part of the military, serving in the Individual Ready Reserves.
Cobb tells news.uark.edu, “My service as a medic cemented that dream and showed me that I had found what I wanted to do with my life. I have never gotten as much fulfillment from life as I did when helping my fellow soldiers through medicine.”
In his second semester of nursing school, Cobb faced
unexpected circumstances that nearly forced him to drop out. In 2019, a family
member facing an urgent financial hardship forced Cobb to start working full
time to help. But then he was awarded the Mike and Cindy Bonds Advance Arkansas
Scholarship that same month, allowing him to refocus on schoolwork and his
dream of becoming a nurse.
Now, Cobb is helping others on the U of A campus. He’s the
president of the Razorback Student Veterans organization, which helps student
veterans transition to civilian life. Cobb is especially focused on connectivity
and service, inspired by the high suicide rate among veterans. He is committed to
growing a rich community among the veterans at U of A and in their local
community, to ensure a support system for his fellow veterans.
According to news.uark.edu, Cobb stated in a press release: “We aim to alleviate some of their challenges by providing a peer group they can relate to, while also giving them an outlet to continue the service they built their lives on in the military though volunteering and service projects here at home.”
To learn more about Seth Cobb, a nursing student at U of A
who is using his position on campus to encourage a sense of community among
fellow veterans, visit here.
Our Nurse of the Week is Sally
Herman, 56, a nurse from Mesa, AZ who has helped hundreds of children
through her work with non-profit, Operation
Herman reports that she grew up feeling like
the underdog. Her parents worked hard to correct Herman’s crossed eyes, which
she was frequently bullied for as a child.
Herman tells abc15.com, “I always thought if I could make it through school and get my nurse’s degree, I’m going to make sure kids have a life and don’t have to worry about deformities.”
After finishing nursing school, Herman began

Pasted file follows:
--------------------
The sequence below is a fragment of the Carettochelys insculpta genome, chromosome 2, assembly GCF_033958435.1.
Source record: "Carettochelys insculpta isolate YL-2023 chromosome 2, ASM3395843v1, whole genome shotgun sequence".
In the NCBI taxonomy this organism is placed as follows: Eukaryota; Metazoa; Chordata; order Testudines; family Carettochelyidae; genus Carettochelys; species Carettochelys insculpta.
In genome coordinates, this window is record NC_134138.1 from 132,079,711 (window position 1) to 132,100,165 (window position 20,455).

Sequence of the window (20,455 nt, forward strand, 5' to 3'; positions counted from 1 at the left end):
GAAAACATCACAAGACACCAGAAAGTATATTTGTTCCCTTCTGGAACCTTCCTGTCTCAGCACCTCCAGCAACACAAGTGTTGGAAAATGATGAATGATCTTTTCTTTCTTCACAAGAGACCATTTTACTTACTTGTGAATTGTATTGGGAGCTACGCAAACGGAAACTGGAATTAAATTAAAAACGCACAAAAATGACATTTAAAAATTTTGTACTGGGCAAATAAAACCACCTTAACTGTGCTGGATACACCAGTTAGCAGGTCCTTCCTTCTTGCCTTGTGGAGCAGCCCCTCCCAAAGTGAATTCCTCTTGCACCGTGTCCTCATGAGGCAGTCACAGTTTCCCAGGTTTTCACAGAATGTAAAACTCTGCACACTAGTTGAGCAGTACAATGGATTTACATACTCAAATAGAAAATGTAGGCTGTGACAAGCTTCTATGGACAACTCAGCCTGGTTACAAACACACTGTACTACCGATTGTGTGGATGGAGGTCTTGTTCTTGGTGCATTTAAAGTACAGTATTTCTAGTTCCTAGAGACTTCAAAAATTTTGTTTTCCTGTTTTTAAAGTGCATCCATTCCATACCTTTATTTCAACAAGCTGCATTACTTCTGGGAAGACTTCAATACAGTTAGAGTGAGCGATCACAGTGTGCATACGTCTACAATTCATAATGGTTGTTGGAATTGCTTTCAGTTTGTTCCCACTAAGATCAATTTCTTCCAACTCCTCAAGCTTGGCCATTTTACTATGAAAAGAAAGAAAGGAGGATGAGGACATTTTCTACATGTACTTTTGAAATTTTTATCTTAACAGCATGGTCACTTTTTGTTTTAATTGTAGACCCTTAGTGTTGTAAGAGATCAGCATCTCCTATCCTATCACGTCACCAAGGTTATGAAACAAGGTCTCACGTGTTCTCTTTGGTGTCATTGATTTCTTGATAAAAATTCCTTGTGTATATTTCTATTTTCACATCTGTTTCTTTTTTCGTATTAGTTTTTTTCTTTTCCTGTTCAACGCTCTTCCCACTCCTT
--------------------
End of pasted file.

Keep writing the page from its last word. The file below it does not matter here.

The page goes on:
her career in Illinois before moving to Arizona and landing a job as an air rescue
nurse. Unfortunately, her dream job was cut short when she was laid off 6
months later. That’s when she realized that she really wanted to work with
Operation Smile, and allowed her layoff to bring her back to her childhood goal.
Since then, Herman has traveled the world
and completed 50 trips with Operation Smile, a non-profit that provides safe
medical treatment to kids with cleft palates in underprivileged countries. Each
trip lasts around ten days, and during each trip Herman and her fellow
volunteers fix hundreds of cleft palates, providing life-changing results for
Herman is currently back to work as an air
rescue nurse, but she still volunteers regularly. To learn more about Sally Herman,
a nurse from Mesa, AZ who has helped hundreds of children through her work with
non-profit, Operation Smile, visit here.
Our Nurse of the Week is Margy
Tepen, a recent nursing graduate of Southeast
Missouri State University, who began her new career in the cardiac intensive
care unit (ICU) at DePaul Hospital in Bridgeton, MO, last month.
As a cardiac nurse, Tepen will be closely
monitoring post-heart attack, post-pacemaker implantation, post-open-heart
surgery, cardiac drips, heart failure, and respiratory failure patients on the
cardiac ICU stepdown floor.
Tepen’s time as a
nursing student helped prepare and guide her into her career. Her clinical
requirements included time in a hospital cardiac care unit, which inspired her
to pursue her current role in the cardiac ICU. One day, she hopes to earn an
adult-gerontology acute care nurse practitioner degree and work alongside cardiologists.